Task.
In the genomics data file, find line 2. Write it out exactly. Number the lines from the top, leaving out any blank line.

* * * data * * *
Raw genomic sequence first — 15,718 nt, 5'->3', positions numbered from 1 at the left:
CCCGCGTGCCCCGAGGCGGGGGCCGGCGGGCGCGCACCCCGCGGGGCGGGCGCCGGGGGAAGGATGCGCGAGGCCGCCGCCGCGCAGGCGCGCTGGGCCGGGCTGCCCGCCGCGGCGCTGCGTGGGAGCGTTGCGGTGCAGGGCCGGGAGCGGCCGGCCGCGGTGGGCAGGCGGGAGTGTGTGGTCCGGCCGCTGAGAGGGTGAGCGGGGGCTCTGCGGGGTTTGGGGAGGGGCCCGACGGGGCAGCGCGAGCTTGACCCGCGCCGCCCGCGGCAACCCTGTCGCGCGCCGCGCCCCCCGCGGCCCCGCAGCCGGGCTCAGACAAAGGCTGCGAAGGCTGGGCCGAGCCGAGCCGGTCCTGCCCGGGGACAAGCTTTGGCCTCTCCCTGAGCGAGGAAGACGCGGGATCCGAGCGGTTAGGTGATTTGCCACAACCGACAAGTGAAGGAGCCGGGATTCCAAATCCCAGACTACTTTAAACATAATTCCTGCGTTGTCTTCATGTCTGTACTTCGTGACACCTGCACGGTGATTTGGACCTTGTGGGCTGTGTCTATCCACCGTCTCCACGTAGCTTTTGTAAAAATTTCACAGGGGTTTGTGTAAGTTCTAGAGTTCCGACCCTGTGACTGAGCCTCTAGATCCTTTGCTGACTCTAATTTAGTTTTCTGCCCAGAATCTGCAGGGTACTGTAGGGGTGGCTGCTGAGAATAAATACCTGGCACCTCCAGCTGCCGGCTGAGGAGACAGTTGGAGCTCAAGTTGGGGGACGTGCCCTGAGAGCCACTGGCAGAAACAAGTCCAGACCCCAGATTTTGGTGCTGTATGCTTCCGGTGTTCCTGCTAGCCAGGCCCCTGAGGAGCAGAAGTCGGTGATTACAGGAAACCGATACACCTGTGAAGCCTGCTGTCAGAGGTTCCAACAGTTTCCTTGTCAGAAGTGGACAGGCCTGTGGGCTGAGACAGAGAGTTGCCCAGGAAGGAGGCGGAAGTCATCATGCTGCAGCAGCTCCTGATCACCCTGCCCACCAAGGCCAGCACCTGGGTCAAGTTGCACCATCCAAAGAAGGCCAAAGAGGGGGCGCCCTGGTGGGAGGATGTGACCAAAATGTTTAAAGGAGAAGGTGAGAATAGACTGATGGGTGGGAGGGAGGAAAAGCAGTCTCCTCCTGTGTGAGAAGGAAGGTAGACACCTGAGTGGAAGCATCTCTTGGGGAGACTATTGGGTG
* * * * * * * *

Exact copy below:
CCCGCGTGCCCCGAGGCGGGGGCCGGCGGGCGCGCACCCCGCGGGGCGGGCGCCGGGGGAAGGATGCGCGAGGCCGCCGCCGCGCAGGCGCGCTGGGCCGGGCTGCCCGCCGCGGCGCTGCGTGGGAGCGTTGCGGTGCAGGGCCGGGAGCGGCCGGCCGCGGTGGGCAGGCGGGAGTGTGTGGTCCGGCCGCTGAGAGGGTGAGCGGGGGCTCTGCGGGGTTTGGGGAGGGGCCCGACGGGGCAGCGCGAGCTTGACCCGCGCCGCCCGCGGCAACCCTGTCGCGCGCCGCGCCCCCCGCGGCCCCGCAGCCGGGCTCAGACAAAGGCTGCGAAGGCTGGGCCGAGCCGAGCCGGTCCTGCCCGGGGACAAGCTTTGGCCTCTCCCTGAGCGAGGAAGACGCGGGATCCGAGCGGTTAGGTGATTTGCCACAACCGACAAGTGAAGGAGCCGGGATTCCAAATCCCAGACTACTTTAAACATAATTCCTGCGTTGTCTTCATGTCTGTACTTCGTGACACCTGCACGGTGATTTGGACCTTGTGGGCTGTGTCTATCCACCGTCTCCACGTAGCTTTTGTAAAAATTTCACAGGGGTTTGTGTAAGTTCTAGAGTTCCGACCCTGTGACTGAGCCTCTAGATCCTTTGCTGACTCTAATTTAGTTTTCTGCCCAGAATCTGCAGGGTACTGTAGGGGTGGCTGCTGAGAATAAATACCTGGCACCTCCAGCTGCCGGCTGAGGAGACAGTTGGAGCTCAAGTTGGGGGACGTGCCCTGAGAGCCACTGGCAGAAACAAGTCCAGACCCCAGATTTTGGTGCTGTATGCTTCCGGTGTTCCTGCTAGCCAGGCCCCTGAGGAGCAGAAGTCGGTGATTACAGGAAACCGATACACCTGTGAAGCCTGCTGTCAGAGGTTCCAACAGTTTCCTTGTCAGAAGTGGACAGGCCTGTGGGCTGAGACAGAGAGTTGCCCAGGAAGGAGGCGGAAGTCATCATGCTGCAGCAGCTCCTGATCACCCTGCCCACCAAGGCCAGCACCTGGGTCAAGTTGCACCATCCAAAGAAGGCCAAAGAGGGGGCGCCCTGGTGGGAGGATGTGACCAAAATGTTTAAAGGAGAAGGTGAGAATAGACTGATGGGTGGGAGGGAGGAAAAGCAGTCTCCTCCTGTGTGAGAAGGAAGGTAGACACCTGAGTGGAAGCATCTCTTGGGGAGACTATTGGGTG